Painting a skull and frame making

Artist have been studying anatomy and bones for thousands of years. Leonardo Da Vinci did some amazing drawings of anatomy in 1500. The theory is that if you can understand the bones and muscles under the skin, you can more accurately draw from life.

I recently finished my turban squash on a leather box. I wanted to paint the box again and tried a couple things on the box (cams, and hexes) but they didn’t look good. I tried out a skull I’ve had since the eighties and it looked just right. Two old things, both powerful in their own right for different reasons. I spent about a week tinkering with it. I love having a still life set up to come home to after work. On the weekend, if I don’t have a climbing partner, or it’s raining, I can have almost as much fun painting as I have climbing…no partner required.

Cutting and staining  picture frame molding

I discovered that Home Depot stocks unfinished picture frame stock by the yard. It already has the rabbet and a nice profile. And it’s only about $13 for 8 feet. I’ve found and worked a tutorial that explains how to finish the wood with acrylic paint and gold leaf.

handmade frame

handmade picture frame

And I’ve worked out most of the bugs in my frame making procedure. They mostly had to do with finding an easier way to measure my 45 degree miter cuts. The two sides of the frame, long way and short way, have to be exactly the same length. So you measure one, set up a stop on the saw. Bump the first piece to the stop, cut. And then use the stop to cut the next side. That gives you to sides that are exactly the same length. They might be the wrong length if you didn’t measure correctly, but they will at least make a frame with tight corners.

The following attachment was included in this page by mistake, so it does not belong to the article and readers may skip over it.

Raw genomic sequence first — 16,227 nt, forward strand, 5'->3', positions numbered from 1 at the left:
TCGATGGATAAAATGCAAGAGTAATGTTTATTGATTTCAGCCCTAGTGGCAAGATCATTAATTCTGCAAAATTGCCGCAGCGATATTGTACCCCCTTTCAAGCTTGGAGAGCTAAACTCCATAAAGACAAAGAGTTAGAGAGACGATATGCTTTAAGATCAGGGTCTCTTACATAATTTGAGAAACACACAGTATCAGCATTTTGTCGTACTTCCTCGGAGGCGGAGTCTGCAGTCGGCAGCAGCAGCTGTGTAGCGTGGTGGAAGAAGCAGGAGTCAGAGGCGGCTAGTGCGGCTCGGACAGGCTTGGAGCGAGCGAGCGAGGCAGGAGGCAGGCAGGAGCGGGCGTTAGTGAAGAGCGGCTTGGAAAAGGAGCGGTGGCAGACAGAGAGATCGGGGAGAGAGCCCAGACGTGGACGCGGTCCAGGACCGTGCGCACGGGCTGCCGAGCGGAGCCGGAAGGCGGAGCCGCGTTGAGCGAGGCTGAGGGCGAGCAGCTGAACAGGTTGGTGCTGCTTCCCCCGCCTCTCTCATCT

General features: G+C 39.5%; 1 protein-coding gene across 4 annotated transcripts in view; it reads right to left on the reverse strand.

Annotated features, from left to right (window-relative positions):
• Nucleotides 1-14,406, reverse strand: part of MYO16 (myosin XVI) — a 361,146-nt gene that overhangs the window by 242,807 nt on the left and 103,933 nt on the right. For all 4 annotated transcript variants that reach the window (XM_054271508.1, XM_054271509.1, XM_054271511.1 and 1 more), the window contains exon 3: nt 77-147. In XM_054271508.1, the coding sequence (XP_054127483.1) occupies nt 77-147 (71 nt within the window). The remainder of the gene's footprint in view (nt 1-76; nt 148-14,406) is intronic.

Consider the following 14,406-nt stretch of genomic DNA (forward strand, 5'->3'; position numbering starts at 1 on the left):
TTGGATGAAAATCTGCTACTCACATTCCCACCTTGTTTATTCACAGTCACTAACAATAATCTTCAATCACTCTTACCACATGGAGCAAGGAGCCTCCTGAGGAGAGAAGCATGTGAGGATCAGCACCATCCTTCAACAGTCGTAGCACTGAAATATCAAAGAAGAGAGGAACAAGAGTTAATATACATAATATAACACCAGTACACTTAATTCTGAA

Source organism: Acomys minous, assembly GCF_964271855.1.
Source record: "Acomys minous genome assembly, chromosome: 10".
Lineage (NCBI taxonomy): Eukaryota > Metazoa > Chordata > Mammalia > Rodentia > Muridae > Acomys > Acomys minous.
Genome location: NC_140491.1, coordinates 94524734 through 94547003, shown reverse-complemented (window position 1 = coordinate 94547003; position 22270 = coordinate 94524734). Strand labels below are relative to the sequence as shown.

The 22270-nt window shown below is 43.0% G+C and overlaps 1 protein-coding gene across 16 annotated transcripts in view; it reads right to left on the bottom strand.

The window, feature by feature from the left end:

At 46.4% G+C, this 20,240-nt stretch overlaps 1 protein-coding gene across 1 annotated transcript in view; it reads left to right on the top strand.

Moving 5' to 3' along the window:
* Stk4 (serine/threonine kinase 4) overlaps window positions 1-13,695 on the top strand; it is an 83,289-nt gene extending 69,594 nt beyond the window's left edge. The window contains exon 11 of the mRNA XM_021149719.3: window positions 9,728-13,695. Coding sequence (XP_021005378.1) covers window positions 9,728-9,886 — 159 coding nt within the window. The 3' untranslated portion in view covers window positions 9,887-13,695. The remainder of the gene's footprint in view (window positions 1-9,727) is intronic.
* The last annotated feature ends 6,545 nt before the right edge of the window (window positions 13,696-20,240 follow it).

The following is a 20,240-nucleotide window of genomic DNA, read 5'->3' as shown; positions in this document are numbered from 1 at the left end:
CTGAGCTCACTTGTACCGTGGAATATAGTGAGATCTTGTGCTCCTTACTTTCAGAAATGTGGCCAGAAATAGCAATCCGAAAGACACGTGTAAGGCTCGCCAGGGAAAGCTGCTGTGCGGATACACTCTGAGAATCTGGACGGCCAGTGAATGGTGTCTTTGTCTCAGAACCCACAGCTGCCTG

Also, make sure the faces of the cuts are exactly 90 degree perpendicular to the table, or ground. I bought two different angle measures which I use both before and after cutting. I was initially using some fancy math to get the length of the frame sides, based on the width of the frame stock, minus the rabbet, plus the ‘slop’. But it was touchy math, because some of the stock had a deeper rabbet, or wider sides, and it was just too much thinking. I’d get the frame put together and the painting wouldn’t fit in. I’d have to cut the painting down.

Finally I realized that I need to measure in the rabbet. If painting is 12 x 16, the rabbet hole needs to measure 12.125″ x 16.125″, plus a little. So I make my marks on the rabbet edge. Then I use an angle to move those marks out to the outside top of the frame. I lower the miter saw blade down (power off) and eyeball the blade edge so it just grazes the pencil mark. I make the cut, then examine inside the rabbet to see if the cut matches the rabbet mark…which is an extension of the mark on the top of the frame.

measure in rabbet

measure in rabbet

I do all this measuring and cutting on the other end of the frame side. Then I double check  the measurement of the  rabbet length. After cutting both ends of the frame side, it should be 0.125″ longer than that side of the painting. After all this work, it’s ready for clamping, glue and nails.

Then I start in on the finishing, which includes gesso, sanding, burnt sienna acrylic, (or transparent oxide red) and gold leaf.

I let that dry. Over that I brush on a mixture of mostly black with a little burnt sienna or Alizarin Red. I wipe that off the gold leaf and selected areas of the frame. These are all artists paints. I discovered that Golden Open paints don’t work, because they ‘open’ lower layers of paint. I have to use traditional Acrylics.

More pictures to follow.